Shelli: True. Initially, this play was simply called INCIDENT. However, when I realized how much the play connected with the current dialogue, I revised the script: I added in specific remarks right from the comments made by one of our presidential candidates (“locker room talk”) and his followers (“boys will be boys”).
I also created the subheading (“THE CONSEQUENCE OF LOCKER ROOM TALK”) to let people like Donald Trump know that this play is a direct response to the damage caused by those who try to dismiss or diminish the impact of verbal and sexual violence toward women.
Henrik: You not only wrote but also directed this play. During rehearsals, how did the cast of three males (Jaron C. Battle, Michael Bee, and Joshua McLucas) and one female (Austin Stanton) respond to the heartbreaking issues that this play brought up for them?
Shelli: All four actors are brave and immensely talented. They are fearless in their portrayal of the characters and the story. I can see how meaningful acting in this play is to them. It’s one way to join the fight against sexual violence and offer, hopefully, some healing, or at least some empathy for those who have been through horrendous traumas.
Henrik: What did you do to help the audience cope with this heavy subject?
Shelli: It’s not all gritty and gloomy. There are light and comic moments, which we need when presenting such a dark and horrifying topic. The actors are amazing at showing the characters as people—not one-dimensional caricatures—but human beings who look and act like people you know.
Henrik: Research has shown that many women don’t report acts of violence, in spite of the emotional, physical, and social suffering that often follow sexual assault. What do you think could change that situation and make it easier for victims to come forward?
Shelli: California just took a big step forward in lifting the 10-year statute of limitation for sexual assault reports. The Justice for Victims Act, signed into law by the governor of California, allows for victims of rape and child molestation to come forward at any time—a change that 17 other states had already made.
This legal act came in response to the many charges filed against Bill Cosby, in which the vast majority of women who wanted to press charges were not allowed by Pennsylvania law because the incident occurred more than 12 years ago.
Henrik: Frequently, rape victims feel ashamed or scared having to talk about extremely difficult situations in front of the police, the courts, and perhaps even the press—let alone their families, friends, colleagues, and future life-mates.
Shelli: What many people don’t seem to understand is that it takes the victim time to process the assault. To shut down the violation is a defense mechanism, mostly because it is too painful to acknowledge. For some survivors of sexual violence, it may take five, ten, even twenty years before they can admit what has happened.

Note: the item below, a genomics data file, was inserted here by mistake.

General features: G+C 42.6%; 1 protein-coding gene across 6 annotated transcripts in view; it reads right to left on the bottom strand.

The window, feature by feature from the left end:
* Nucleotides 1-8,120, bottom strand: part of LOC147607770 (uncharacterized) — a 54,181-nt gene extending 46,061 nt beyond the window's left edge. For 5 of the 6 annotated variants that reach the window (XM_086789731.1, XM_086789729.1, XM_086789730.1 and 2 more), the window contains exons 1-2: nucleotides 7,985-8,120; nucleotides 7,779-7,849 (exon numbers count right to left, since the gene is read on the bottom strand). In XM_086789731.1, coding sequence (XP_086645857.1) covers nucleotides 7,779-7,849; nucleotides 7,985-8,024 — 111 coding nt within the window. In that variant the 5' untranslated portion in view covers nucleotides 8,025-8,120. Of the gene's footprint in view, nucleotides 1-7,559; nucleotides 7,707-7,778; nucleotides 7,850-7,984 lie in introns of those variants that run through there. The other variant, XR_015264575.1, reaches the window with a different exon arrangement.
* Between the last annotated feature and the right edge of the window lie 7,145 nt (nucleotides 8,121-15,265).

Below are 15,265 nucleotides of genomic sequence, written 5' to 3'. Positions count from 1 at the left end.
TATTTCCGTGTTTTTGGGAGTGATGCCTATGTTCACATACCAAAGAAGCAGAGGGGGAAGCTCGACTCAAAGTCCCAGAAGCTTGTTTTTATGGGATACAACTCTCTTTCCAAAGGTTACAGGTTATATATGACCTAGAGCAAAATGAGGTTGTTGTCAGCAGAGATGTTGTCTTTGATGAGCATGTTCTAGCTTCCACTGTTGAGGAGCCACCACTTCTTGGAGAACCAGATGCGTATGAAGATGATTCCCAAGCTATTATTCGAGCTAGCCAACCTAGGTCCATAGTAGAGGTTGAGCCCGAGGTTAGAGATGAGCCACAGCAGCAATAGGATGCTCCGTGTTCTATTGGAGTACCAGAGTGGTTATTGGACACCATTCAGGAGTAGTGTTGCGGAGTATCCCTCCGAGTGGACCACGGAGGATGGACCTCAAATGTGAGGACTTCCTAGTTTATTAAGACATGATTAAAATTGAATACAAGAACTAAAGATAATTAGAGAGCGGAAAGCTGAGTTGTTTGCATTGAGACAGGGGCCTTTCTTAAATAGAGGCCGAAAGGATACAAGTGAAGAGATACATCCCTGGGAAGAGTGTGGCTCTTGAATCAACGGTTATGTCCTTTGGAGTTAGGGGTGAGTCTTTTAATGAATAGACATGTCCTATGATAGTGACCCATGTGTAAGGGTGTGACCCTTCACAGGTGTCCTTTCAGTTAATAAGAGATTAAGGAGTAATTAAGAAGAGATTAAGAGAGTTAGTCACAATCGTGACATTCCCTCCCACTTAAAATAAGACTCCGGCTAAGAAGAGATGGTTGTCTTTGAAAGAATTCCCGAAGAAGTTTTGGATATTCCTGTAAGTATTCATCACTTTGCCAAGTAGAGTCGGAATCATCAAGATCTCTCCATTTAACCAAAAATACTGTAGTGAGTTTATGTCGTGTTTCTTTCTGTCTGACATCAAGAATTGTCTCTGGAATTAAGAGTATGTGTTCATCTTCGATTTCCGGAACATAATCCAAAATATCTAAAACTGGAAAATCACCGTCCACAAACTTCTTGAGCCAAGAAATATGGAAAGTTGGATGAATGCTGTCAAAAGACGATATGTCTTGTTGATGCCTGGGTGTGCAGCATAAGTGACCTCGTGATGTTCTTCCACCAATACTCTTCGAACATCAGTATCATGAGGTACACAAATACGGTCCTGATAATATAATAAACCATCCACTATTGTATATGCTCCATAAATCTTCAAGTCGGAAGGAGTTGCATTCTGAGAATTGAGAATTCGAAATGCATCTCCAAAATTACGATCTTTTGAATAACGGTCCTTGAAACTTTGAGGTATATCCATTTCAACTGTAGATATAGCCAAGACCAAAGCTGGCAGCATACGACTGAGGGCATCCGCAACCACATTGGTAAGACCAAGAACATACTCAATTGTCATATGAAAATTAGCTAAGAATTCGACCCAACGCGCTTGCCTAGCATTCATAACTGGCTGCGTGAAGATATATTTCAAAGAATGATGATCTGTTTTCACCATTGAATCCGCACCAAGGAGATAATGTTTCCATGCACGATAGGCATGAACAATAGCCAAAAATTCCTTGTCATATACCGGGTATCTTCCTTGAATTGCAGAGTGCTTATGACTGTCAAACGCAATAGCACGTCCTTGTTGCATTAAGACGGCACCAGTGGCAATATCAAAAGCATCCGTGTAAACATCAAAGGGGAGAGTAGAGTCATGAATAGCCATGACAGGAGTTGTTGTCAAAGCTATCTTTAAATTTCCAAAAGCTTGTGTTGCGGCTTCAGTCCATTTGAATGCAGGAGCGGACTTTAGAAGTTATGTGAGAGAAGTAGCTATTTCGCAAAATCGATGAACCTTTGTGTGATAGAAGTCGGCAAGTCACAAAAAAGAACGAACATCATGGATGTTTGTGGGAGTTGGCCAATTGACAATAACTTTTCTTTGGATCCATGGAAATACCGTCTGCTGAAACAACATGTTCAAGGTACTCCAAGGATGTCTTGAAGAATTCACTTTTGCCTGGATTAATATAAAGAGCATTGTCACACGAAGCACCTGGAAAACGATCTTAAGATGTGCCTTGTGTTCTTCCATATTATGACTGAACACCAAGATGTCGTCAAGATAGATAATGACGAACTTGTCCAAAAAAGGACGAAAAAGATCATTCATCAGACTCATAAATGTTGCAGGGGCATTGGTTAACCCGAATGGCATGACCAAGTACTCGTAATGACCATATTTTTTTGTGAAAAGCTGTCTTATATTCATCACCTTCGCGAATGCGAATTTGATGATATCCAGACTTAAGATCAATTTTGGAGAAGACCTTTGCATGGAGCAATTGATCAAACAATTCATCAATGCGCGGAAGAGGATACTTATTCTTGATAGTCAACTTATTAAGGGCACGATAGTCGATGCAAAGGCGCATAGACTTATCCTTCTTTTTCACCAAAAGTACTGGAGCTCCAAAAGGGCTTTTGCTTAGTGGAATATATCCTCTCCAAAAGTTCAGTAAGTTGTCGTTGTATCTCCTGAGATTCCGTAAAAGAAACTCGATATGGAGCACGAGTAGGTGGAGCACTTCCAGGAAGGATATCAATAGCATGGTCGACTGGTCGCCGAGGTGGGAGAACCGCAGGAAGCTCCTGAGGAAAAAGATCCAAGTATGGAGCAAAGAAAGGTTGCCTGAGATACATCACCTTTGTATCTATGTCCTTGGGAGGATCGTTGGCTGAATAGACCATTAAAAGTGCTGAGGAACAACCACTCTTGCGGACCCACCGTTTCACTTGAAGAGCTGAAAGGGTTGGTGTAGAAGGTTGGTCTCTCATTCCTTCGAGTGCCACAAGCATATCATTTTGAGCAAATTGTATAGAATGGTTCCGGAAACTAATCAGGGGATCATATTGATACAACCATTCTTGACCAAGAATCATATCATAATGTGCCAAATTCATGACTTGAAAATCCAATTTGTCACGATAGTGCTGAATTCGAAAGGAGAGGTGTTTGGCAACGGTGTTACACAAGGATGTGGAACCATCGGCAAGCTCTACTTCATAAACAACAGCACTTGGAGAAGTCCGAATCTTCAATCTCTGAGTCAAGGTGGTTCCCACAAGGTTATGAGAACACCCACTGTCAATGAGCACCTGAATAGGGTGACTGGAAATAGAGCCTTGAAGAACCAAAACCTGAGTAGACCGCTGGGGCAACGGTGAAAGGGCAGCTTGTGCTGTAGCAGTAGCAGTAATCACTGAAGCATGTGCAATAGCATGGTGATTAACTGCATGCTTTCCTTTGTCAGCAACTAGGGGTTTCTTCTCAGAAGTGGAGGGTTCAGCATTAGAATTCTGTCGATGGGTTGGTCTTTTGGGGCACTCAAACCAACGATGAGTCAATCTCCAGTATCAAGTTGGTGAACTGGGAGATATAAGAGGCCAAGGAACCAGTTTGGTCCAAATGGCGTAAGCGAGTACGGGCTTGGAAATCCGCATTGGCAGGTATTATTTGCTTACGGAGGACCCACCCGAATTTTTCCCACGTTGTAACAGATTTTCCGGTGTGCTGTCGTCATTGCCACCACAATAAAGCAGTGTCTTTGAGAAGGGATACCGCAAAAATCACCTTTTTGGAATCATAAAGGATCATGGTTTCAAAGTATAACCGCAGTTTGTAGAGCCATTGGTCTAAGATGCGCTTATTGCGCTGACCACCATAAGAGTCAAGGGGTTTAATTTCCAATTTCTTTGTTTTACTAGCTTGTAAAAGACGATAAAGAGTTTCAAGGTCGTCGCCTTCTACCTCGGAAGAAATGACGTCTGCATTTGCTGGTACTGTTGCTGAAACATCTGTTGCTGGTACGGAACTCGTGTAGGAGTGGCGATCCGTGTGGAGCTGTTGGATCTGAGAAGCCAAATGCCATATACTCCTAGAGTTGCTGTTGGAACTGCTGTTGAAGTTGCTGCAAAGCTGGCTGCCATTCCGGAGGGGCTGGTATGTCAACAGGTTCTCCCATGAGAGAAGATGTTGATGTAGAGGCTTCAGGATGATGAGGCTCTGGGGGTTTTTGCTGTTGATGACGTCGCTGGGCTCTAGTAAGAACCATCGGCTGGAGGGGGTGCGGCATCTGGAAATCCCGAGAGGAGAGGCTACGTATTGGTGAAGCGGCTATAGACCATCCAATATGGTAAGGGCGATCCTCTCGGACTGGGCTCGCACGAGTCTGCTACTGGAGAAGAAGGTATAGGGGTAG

Henrik: What do you hope could be the best outcome for theatergoers seeing your play or hearing about it through this interview?
Shelli: I hope theatergoers will continue the dialogue. I hope they will keep up the fight, pushing for better laws that protect and support survivors of sexual violence. I hope they will see how much pain is caused by sexual offenders, their defense, even the words they use—not to mention the acts themselves. I hope theatergoers will see how derogatory language and false perceptions must be overcome through thoughtful reflection that could lead to potential action.
Right now, I hope that the people of this country will elect politicians who will not create victims, but will fight for them.
Henrik: Is there anything else you would like to share?
Shelli: I always saw art as a means of change that has the power to inspire, educate, enlighten, and heal. Our theatre, the Underbite Theatre Company, is dedicated to that mission, and I hope that this piece can do that.
Victim blaming has to stop. Instead of saying, “You shouldn’t have dressed like that,” or “You shouldn’t have drunk so much,” or “You shouldn’t have been walking home alone,” or “You shouldn’t have flirted with him,” we need to say, in all seriousness, “You must never rape anybody!”
Above all, I hope the survivors will come to know that they are not alone and that they will find support and strength among many of us.
Underbite Theatre Company presents a one-night-only theatrical script-in-hand performance of INCIDENT: THE CONSEQUENCE OF LOCKER ROOM TALK, written and directed by Shelli Pentimall Bookler, at The Rotunda at 4014 Walnut Street, Philadelphia, on Friday, November 4, 2016, at 8 p.m. Running time: an hour and 20 minutes, without intermission.
For tickets, visit artful.ly/store/events/10558, or buy $10 tickets at the door. For more information on Underbite Theatre Company, visit underbitetheatre.com. After the show at the Rotunda, the company will provide materials on how to get local help and support.